Ryan Henders, a North Central College senior and resident of Arlington Heights, uses his black lab and canine roommate Irby to navigate campus, and just about everything else.
A guide dog, Irby arrived at North Central when Henders transferred there to pursue his dream of studying broadcasting at a smaller campus.
Contact information ( * required )
Nearly blind, Henders was diagnosed with bilateral retinoblastoma, a rare type of eye cancer, in both eyes when he was 9 months old.
"I can see certain things like the figure of a person, but I have no depth perception or ability to see how close someone or something is," Henders says.
While Irby helps with navigation, Henders uses other tools to help him in and out of the classroom and to train for a career in radio. A broadcast communication and organizational communication double major, he learned Braille at a young age and relies on it to read and deliver news on air and co-host a weekly show, "Local Chaos," on the college's FM radio station, WONC 89.1.
For reporting on traffic and weather and all his coursework, he uses his laptop with a computer screen reader program called JAWS (Job Access With Speech). JAWS reads aloud what's on his laptop screen and provides intelligent tools for navigating screen content.
In the classroom, Henders takes notes on his standard laptop and is skilled at using keystrokes to navigate his software and the Internet. To review his notes and do online research, he dons earphones to listen to content on his screen.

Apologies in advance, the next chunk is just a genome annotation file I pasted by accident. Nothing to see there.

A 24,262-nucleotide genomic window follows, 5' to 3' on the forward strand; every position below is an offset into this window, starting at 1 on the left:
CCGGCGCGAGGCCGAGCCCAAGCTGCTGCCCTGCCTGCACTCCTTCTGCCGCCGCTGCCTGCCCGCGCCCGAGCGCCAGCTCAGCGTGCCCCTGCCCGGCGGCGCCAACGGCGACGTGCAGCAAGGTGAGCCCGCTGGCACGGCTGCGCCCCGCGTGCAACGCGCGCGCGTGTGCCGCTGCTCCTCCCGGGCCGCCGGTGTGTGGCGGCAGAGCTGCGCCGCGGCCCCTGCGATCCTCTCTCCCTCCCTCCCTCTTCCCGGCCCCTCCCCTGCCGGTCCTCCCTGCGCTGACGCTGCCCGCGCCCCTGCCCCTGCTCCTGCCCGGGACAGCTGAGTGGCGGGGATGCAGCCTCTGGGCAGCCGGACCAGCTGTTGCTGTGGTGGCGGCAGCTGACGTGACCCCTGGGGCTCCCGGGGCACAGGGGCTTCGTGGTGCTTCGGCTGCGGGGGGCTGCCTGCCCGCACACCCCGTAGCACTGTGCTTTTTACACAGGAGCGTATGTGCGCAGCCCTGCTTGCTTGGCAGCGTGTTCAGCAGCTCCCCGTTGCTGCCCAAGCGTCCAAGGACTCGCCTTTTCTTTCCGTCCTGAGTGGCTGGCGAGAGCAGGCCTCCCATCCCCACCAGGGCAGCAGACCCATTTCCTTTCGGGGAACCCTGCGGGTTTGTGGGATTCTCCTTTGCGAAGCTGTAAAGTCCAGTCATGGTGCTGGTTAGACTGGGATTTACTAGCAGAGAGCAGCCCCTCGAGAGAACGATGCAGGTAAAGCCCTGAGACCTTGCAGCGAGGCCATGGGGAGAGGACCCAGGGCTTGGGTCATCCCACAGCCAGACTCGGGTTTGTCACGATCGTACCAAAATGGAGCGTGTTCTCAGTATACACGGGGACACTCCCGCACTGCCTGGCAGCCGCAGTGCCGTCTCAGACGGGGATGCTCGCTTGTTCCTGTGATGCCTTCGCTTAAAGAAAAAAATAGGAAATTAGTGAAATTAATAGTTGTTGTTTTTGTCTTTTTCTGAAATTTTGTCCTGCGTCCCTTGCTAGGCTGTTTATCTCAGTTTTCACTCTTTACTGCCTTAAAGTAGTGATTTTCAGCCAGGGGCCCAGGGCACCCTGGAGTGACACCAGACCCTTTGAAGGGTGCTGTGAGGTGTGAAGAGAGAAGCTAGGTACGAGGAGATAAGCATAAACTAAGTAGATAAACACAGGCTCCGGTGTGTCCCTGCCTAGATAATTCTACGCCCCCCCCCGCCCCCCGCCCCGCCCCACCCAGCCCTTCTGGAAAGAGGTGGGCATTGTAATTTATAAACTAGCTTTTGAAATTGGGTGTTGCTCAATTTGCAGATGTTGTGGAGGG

For on-air broadcasting, Henders has his own cue cards with Braille on them and utilizes a technology called Focus 40 Blue Wireless Braille Display, which enables him to read documents, spreadsheets, email and surf the web.
At WONC, his dog Irby is considered a member of the staff.
"He's hilarious and loves to play," says General Manager John Madormo, assistant professor of broadcast communication. "He knows his way around the station and waits outside my office to get treats he knows I keep in my pocket."
Madormo and Jenny Pippen, who works with students who have disabilities as the college's assistant director of academic support services, characterize Henders as "very independent. If someone tells him it can't be done, he finds a way. He crushes the myth that people with his disability can't do everything."
Pippen started preparing accommodations for Henders before he transferred to campus, working with college admission, residence life, campus safety and dining services.
North Central provides equal opportunity and access for all its students with physical, psychological, attentional or learning-based disabilities, as is required by federal law.
"Many places tell you they offer accommodations and will help you, but your experience is very different," Henders says. "North Central backed up their words with action."
"Having people with disabilities in classrooms and on campus makes us all better," says Pippen, who views all disabilities as another form of diversity. "It's an opportunity and a privilege to teach, serve and help differently."
Henders confesses there are limitations in his life, like not being able to drive, but says those limitations don't stop him from having fun.
"I have common interests like everyone else, and my disability shouldn't be a reason for people not to connect with me. And nobody should be afraid to ask if they think I need help. I try to help others because I know I need help and wish people would help me."